Only one car in Formula 1 history had two chassis to create the most efficient ground effect. Unfortunately, this car was banned from racing and never demonstrated its true potential.
Mechanical engineer and aerodynamicist Peter Wright, who today works as a technical consultant for the FIA was one of the fathers of this revolutionary car.
In 1980, the ground effect cars (also called wing cars) with skirts were terribly dangerous to drive because they were blindingly quick in the corners and they were a nightmare to drive because of their extremely stiff suspension.
Ground effect used venturi tunnels located inside the sidepods to create a zone of low air pressure underneath the floor that sucked the car to the track, permitting very fast cornering speeds.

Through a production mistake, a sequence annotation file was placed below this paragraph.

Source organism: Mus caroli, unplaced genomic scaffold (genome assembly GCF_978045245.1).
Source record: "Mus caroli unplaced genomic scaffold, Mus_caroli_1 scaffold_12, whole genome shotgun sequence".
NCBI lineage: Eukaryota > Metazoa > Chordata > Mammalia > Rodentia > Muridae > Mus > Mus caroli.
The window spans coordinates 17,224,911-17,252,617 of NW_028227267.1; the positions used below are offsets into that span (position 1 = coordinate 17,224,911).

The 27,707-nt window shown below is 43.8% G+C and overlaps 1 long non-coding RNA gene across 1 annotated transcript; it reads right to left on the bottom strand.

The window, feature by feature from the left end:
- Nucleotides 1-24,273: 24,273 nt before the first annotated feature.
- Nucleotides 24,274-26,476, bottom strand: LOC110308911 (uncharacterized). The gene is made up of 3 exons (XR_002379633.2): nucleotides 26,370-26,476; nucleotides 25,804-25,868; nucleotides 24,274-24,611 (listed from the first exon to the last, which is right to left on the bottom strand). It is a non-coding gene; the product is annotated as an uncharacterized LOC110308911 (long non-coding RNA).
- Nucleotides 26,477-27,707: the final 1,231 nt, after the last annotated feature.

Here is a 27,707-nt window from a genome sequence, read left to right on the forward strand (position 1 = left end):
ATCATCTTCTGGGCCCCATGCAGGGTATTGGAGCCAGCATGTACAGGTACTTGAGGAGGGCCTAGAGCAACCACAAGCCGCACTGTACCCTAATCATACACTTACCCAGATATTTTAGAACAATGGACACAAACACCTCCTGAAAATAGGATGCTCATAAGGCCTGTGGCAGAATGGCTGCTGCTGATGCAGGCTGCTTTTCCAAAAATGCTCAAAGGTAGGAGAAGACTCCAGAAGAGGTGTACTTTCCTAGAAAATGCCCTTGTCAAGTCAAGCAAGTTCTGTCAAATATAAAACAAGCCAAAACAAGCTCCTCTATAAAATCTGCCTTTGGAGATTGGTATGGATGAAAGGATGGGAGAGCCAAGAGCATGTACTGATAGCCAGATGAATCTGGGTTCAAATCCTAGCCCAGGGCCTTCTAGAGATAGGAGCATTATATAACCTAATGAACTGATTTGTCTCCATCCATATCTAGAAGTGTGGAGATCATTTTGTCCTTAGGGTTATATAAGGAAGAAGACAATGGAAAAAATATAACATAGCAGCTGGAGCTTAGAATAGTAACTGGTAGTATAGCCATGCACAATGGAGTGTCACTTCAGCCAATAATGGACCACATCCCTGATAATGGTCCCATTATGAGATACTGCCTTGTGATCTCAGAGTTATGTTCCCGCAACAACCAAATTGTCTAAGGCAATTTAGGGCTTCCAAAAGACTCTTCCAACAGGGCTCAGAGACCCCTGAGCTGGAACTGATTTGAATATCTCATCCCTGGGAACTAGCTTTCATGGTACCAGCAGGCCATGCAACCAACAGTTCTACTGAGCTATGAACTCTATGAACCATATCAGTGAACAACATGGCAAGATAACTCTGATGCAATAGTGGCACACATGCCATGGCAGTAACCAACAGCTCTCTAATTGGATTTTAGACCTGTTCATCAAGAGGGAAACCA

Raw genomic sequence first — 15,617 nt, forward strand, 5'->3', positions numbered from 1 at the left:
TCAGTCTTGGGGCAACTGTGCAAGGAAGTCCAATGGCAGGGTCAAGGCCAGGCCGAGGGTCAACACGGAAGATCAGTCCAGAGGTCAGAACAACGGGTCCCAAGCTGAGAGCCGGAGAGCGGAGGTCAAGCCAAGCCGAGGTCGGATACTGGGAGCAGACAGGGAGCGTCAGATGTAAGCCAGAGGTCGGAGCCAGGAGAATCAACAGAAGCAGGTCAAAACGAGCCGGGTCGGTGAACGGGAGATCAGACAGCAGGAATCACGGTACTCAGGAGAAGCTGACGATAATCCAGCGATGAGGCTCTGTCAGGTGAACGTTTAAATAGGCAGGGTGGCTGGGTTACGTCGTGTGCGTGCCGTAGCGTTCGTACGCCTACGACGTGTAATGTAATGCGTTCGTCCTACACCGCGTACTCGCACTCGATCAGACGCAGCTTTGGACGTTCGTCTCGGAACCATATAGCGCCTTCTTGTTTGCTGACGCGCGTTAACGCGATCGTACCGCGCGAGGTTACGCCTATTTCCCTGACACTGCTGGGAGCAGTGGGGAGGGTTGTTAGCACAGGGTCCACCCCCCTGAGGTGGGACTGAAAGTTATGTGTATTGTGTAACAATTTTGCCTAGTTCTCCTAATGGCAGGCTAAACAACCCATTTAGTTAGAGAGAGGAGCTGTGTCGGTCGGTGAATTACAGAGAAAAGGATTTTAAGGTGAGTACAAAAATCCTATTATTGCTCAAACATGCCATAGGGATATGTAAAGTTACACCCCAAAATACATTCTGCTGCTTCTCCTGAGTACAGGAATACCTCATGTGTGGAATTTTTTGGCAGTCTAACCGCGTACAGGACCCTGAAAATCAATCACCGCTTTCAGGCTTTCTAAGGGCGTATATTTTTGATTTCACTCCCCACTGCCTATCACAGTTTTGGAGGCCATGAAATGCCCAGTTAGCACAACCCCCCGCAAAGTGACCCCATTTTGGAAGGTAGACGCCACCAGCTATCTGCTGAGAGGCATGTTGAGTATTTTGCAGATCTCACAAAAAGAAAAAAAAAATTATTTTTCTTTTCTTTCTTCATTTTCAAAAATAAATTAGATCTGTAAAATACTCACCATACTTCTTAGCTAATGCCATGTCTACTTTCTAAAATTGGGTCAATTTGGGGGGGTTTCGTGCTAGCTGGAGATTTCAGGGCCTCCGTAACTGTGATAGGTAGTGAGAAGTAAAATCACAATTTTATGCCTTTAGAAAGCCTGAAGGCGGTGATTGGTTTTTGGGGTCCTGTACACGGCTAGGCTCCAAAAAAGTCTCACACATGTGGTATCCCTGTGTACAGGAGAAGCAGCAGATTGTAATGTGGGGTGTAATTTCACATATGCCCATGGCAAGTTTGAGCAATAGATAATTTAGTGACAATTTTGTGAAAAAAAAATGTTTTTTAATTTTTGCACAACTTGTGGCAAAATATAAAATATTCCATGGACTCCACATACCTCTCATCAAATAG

Talking about the Lotus T80, Wright said: “The excessive pitch sensitivity, combined with sticking curved skirts running from just behind the front wheels, around the rear wheels to the extreme rear of the car, caused that driver-frightening phenomenon, ‘porpoising’.”
To solve this problem, Colin Chapman, Peter Wright and Martin Ogilvie of Lotus understood that the solution was to isolate the sidepods from the rest of the car.
It the sidepods would remain static, they would create more suction and the centre of aerodynamic pressure would remain standstill.
Peter Wight had a brilliant idea. “Unconstrained by any performance regulations, there was no reason why a ground effect underbody could not be connected directly to the outboard ends of the lower suspension members, and not to the sprung part of the car,” he said.
The team started working on the T88 that would be fitted with two chassis.